Brooklyn, NY -- Senator Andrew Gounardes proposed legislation to protect victims of employment discrimination from libel or defamation suits when they file internal complaints about the discrimination they are experiencing. Senator Gounardes led the charge on this reform to encourage victims of workplace discrimination to speak out without fear of a potential defamation suit.
The bill, S6034, ensures that victims of employment discriminaton are shielded from these suits when they’re based on protected allegations of unlawful discrimination made to the employer by the victims. This aims to protect victims of workplace discrimination based on a protected class covered under the New York State or New York City human rights law, or the federal anti-discrimination law. Victims of workplace discrimination such as sexual harassment will frequently find themselves the subjects of defamation suits for libel or slander as a result of filing internal complaints. These retaliatory tactics often get the victim to abandon their complaint, or significantly delay the investigation and judgement of the underlying harassment. These measures can also have a chilling effect and deter future victims at the worksite from coming forward.
This bill will eliminate these nefarious court actions by creating an absolute privilege for internal workplace complaints of discrimination, meaning that complainants cannot be sued for making protected allegations of discrimination. The bill is careful to include agents of employees and employers, since employees will frequently go through third parties to pursue defamation suits, like having a relevant supervisor, rather than the employer itself, sue the employee for defamation.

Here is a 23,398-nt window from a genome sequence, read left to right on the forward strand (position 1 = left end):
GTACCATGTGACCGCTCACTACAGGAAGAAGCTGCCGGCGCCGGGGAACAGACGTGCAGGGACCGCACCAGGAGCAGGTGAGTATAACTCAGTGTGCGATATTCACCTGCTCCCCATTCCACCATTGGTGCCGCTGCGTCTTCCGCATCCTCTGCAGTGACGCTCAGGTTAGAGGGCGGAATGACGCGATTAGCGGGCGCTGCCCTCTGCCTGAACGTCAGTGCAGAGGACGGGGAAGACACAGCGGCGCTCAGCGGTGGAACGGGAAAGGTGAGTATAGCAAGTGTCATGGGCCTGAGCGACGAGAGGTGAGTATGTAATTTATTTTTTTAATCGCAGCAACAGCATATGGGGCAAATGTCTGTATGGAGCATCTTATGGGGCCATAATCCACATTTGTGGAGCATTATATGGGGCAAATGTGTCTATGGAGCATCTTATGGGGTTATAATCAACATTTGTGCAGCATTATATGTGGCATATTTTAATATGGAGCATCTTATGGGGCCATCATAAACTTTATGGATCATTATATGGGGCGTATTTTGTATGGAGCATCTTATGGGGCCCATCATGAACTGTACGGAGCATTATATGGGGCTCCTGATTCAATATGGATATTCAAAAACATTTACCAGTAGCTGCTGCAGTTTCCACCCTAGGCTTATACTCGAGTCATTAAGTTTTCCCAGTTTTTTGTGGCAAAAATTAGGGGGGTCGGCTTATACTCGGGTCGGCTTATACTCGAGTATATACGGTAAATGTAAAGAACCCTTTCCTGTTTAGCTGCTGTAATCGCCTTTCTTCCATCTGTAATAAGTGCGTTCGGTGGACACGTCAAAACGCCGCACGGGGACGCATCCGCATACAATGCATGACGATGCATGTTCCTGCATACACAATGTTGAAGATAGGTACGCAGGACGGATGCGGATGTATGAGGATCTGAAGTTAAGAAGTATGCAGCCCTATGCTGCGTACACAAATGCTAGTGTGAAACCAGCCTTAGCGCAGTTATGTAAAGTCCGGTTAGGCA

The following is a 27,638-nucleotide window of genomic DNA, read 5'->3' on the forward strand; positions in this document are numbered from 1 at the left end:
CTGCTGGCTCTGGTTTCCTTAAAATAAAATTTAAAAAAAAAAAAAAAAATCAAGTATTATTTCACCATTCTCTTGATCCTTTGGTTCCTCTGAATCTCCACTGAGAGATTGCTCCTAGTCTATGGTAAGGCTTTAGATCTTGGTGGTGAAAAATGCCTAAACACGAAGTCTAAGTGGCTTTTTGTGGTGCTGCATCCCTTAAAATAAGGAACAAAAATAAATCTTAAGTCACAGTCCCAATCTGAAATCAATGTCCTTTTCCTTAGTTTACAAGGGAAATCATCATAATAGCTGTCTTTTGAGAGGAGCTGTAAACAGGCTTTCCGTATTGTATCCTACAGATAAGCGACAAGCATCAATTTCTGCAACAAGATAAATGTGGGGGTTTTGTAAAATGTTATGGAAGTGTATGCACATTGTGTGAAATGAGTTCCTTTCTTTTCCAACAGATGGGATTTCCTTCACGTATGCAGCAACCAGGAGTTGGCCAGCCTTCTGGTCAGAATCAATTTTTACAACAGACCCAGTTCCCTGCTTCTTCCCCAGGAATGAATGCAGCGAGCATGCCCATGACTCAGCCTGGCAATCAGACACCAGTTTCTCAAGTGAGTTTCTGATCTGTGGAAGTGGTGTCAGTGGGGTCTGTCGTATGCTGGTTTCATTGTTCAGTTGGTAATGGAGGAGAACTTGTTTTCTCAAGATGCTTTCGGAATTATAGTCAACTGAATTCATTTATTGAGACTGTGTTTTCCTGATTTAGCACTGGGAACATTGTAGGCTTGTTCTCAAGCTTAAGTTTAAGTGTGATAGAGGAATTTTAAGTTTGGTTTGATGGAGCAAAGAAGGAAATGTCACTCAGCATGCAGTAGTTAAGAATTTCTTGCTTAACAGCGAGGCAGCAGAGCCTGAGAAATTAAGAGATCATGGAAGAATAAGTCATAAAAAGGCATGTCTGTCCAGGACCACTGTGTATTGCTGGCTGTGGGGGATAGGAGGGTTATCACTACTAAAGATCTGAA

We’ve already seen real world cases that demonstrate why this legislation is necessary. In an April 2020 case, a group of defendants represented a client who had a gender and national origin discrimination case for harrasment, which was then viewed as retaliation against her employee and her supervisor. The defendants in this case sent out a letter stating that they wanted to seek to resolve the case before it was filed, and sent a draft copy of the complaint. After the employer acknowledged receipt of the complaint, and about a month later, they communicated that they were interested in mediating the case. The very next day, the individual defendant accused of harassment filed a defamation lawsuit saying that the victim’s claims in the draft complaint were defamatory and false, an action that this bill aims to eliminate. The court denied the motion due to the question of whether the letter was sent in good faith as a question of fact that needed to be determined later on. This bill will eliminate cases like these by outright banning defemation lawsuits claiming that allegations of discrimination are false or sent in bad faith.
“This is a victory for those who wish to come forward with their stories of harassment and discrimination,” said Senator Gounardes. “Bad actors in the workplace have far too often asserted this kind of power over their employees, and with this bill, employees will no longer be at a total disadvantage when they wish to come forward. No one should have to live in fear simply for calling out hostile practices when they see or experience them, so I’m proud to put forth this legislation and protect employees from these reprehensible retaliatory actions.”
“Retaliatory lawsuits are a bullying tactic,” said Marjorie Mesidor, President of the National Employment Lawyers Association of New York. “Often, Defendants are employers with greater means, access to more resources, and have direct control over most available witnesses. It has the effect of chilling the victim's speech. This bill will make sure that every discrimination or sexual harassment claim is based on the facts at hand without distraction.“